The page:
Many entrepreneurs have a hard time distinguishing between cloud services and hosted services. Both of these services may be similar in that they are tiered at the same level (in that they provide web hosting functions) but through totally different processes. Understanding how each of these styles works may be what it takes to choose a web hosting that is ideally suited to meet the needs of your business.
Finding the right home for your website is an important but tough process. There are tons of considerations to take into account, ranging from technical aspects to issues of reliability and customer support. Assessing your requirements and then matching solutions that best address them is a good way to start. This post helps you choose between cloud and hosted services based on cost, reliability, and other factors.
What are Hosted Services?
In traditional hosted services, the servers and infrastructure facilitating the service are located at a vendor’s private location (away from the recipient’s physical location). This infrastructure includes hardware servers, software, storage, network capacity, and other networking components. Offsite clients use a direct network connection (e.g., remote desktop or VPN) to access the hosted services.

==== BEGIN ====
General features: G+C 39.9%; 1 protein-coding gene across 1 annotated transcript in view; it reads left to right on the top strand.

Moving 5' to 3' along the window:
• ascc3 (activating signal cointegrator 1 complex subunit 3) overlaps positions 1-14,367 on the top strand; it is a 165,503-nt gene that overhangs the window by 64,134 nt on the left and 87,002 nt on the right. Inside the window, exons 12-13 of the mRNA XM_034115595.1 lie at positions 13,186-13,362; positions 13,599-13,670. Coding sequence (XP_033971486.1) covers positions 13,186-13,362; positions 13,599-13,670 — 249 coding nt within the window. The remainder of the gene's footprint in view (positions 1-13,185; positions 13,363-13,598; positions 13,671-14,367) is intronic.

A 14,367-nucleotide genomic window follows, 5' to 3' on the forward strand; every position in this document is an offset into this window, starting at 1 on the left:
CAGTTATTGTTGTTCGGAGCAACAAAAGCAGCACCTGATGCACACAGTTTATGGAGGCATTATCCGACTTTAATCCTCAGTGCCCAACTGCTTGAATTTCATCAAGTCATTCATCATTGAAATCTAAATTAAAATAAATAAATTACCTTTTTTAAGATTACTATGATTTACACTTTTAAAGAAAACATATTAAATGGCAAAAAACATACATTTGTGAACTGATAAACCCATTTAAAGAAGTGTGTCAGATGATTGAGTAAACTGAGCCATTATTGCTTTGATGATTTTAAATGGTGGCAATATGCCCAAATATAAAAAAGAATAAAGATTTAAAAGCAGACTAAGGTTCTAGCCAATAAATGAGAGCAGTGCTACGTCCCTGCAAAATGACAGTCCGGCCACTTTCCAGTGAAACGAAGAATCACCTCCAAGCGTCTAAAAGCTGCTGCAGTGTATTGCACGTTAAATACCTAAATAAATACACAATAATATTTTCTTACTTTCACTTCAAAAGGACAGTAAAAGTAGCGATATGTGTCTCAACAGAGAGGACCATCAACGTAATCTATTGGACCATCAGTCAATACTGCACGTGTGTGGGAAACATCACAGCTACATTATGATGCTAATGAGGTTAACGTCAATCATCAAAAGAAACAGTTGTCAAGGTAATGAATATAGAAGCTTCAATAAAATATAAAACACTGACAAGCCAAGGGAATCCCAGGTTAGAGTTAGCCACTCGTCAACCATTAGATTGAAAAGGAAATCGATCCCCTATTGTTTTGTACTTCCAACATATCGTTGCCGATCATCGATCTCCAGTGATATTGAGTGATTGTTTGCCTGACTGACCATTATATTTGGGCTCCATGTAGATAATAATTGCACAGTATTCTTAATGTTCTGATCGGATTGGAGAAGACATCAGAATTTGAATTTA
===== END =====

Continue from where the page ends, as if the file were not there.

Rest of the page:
Examples of hosted services:
- Web hosting
- Virtual server hosting
- Storage (file hosting)
One thing to keep in mind about this type of web hosting is that your company is responsible for managing and monitoring it. You need to have a team that is equipped with the IT knowledge and expertise to set up, maintain, and troubleshoot server environments.
What are Cloud Services?
Cloud services are a subset of hosted services that ride on cloud technology. This type of web hosting uses multiple different servers to share load and maximize uptime. Rather than use a single server, your website taps from a cluster of networked servers that share resources. Cloud servers can be configured to offer varying levels of security, performance, and control to suit the needs of your business.